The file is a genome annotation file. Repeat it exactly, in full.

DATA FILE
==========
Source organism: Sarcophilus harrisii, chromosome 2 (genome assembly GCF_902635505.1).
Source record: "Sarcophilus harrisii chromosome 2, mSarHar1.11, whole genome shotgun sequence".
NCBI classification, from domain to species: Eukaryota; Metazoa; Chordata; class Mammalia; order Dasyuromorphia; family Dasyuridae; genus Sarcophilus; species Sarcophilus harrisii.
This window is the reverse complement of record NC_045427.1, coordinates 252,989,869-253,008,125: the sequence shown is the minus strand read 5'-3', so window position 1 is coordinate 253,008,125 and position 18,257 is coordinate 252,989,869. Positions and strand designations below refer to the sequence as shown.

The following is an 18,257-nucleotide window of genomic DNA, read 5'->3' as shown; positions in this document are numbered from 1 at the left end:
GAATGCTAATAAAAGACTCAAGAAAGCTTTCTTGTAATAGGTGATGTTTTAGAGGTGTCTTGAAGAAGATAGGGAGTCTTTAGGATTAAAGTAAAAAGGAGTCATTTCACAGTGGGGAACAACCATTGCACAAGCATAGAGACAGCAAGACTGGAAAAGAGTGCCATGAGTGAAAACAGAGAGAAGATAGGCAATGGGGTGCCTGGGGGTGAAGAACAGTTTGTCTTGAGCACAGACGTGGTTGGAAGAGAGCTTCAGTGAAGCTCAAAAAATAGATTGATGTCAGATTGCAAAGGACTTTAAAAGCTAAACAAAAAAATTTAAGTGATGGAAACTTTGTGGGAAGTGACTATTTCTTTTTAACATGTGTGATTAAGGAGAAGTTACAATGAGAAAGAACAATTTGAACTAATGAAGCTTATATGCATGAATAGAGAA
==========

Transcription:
Source organism: Sarcophilus harrisii, chromosome 2 (genome assembly GCF_902635505.1).
Source record: "Sarcophilus harrisii chromosome 2, mSarHar1.11, whole genome shotgun sequence".
NCBI classification, from domain to species: Eukaryota; Metazoa; Chordata; class Mammalia; order Dasyuromorphia; family Dasyuridae; genus Sarcophilus; species Sarcophilus harrisii.
This window is the reverse complement of record NC_045427.1, coordinates 252,989,869-253,008,125: the sequence shown is the minus strand read 5'-3', so window position 1 is coordinate 253,008,125 and position 18,257 is coordinate 252,989,869. Positions and strand designations below refer to the sequence as shown.

The following is an 18,257-nucleotide window of genomic DNA, read 5'->3' as shown; positions in this document are numbered from 1 at the left end:
GAATGCTAATAAAAGACTCAAGAAAGCTTTCTTGTAATAGGTGATGTTTTAGAGGTGTCTTGAAGAAGATAGGGAGTCTTTAGGATTAAAGTAAAAAGGAGTCATTTCACAGTGGGGAACAACCATTGCACAAGCATAGAGACAGCAAGACTGGAAAAGAGTGCCATGAGTGAAAACAGAGAGAAGATAGGCAATGGGGTGCCTGGGGGTGAAGAACAGTTTGTCTTGAGCACAGACGTGGTTGGAAGAGAGCTTCAGTGAAGCTCAAAAAATAGATTGATGTCAGATTGCAAAGGACTTTAAAAGCTAAACAAAAAAATTTAAGTGATGGAAACTTTGTGGGAAGTGACTATTTCTTTTTAACATGTGTGATTAAGGAGAAGTTACAATGAGAAAGAACAATTTGAACTAATGAAGCTTATATGCATGAATAGAGAA